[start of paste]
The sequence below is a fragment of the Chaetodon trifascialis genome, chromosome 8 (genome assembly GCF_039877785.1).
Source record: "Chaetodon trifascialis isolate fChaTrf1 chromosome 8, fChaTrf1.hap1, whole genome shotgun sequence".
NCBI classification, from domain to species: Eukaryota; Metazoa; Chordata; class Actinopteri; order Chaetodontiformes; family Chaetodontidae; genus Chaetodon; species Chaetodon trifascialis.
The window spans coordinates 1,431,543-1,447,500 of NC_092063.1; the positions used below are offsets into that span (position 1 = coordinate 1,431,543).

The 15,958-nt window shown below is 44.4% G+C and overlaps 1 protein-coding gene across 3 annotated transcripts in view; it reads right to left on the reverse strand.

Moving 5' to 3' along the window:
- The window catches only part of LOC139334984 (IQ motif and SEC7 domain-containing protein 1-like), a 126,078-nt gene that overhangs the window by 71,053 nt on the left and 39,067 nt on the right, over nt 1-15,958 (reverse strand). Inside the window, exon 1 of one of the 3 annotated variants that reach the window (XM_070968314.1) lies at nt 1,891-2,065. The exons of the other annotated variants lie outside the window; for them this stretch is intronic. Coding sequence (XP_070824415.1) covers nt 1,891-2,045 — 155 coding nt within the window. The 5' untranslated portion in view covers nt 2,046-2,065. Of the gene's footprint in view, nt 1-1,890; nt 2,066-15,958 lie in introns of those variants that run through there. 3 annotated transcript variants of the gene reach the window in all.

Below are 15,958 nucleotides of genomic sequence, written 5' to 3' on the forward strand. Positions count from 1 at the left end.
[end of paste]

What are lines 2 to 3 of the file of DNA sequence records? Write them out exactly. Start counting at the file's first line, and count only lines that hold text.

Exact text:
Source record: "Chaetodon trifascialis isolate fChaTrf1 chromosome 8, fChaTrf1.hap1, whole genome shotgun sequence".
NCBI classification, from domain to species: Eukaryota; Metazoa; Chordata; class Actinopteri; order Chaetodontiformes; family Chaetodontidae; genus Chaetodon; species Chaetodon trifascialis.